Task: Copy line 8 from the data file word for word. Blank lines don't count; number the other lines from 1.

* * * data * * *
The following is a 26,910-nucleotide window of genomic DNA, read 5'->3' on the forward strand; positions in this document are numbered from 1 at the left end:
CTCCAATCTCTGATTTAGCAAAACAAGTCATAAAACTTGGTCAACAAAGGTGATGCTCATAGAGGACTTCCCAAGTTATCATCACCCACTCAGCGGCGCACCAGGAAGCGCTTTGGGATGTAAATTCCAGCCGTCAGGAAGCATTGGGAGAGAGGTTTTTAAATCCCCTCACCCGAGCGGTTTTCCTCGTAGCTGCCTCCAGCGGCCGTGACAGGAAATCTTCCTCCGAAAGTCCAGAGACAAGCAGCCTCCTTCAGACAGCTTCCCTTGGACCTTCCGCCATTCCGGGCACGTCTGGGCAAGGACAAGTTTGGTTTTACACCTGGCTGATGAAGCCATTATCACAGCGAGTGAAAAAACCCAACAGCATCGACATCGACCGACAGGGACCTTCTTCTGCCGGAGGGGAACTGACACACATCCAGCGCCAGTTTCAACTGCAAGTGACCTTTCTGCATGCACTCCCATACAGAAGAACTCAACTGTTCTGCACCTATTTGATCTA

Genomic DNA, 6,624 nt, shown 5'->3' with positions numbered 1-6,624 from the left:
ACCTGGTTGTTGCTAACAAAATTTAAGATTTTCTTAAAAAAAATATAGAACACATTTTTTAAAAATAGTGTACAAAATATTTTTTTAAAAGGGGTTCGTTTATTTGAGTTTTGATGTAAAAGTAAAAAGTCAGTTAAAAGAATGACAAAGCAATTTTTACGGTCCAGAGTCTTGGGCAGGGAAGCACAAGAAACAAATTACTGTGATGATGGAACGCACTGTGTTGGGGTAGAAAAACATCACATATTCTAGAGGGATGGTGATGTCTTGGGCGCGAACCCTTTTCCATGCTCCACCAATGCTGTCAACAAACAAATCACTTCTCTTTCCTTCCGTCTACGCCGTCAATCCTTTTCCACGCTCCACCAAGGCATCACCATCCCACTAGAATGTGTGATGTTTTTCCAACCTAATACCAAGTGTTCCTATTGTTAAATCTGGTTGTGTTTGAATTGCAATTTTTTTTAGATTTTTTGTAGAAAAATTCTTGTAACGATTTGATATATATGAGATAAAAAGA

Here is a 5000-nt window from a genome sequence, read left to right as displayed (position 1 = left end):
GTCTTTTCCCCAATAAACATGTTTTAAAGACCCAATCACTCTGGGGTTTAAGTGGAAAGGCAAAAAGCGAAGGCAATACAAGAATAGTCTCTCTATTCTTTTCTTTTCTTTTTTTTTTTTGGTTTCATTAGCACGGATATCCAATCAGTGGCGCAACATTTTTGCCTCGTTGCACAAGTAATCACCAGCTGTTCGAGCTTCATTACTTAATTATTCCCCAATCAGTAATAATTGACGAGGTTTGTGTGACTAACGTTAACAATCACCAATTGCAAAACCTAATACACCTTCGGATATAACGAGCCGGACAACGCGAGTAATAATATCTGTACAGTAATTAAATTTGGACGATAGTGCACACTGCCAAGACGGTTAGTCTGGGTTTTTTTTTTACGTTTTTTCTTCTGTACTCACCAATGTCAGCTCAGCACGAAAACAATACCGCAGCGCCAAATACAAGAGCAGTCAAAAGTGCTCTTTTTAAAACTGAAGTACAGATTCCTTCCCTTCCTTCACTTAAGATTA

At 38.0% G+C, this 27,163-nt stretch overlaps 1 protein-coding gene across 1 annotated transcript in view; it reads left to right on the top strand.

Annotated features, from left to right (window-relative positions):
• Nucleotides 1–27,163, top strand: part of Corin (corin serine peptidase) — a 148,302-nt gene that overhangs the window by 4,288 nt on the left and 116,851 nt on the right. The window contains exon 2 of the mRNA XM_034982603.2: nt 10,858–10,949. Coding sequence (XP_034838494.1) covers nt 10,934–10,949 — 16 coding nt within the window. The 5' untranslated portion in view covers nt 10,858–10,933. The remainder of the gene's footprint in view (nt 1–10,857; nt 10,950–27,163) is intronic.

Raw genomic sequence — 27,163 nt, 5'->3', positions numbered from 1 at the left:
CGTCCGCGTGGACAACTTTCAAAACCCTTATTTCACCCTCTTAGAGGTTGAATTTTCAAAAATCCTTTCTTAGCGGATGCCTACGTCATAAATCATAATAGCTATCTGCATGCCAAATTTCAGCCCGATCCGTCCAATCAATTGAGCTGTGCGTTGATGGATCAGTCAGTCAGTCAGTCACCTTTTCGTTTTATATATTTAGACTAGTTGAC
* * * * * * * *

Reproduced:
Annotated features, from left to right (window-relative positions):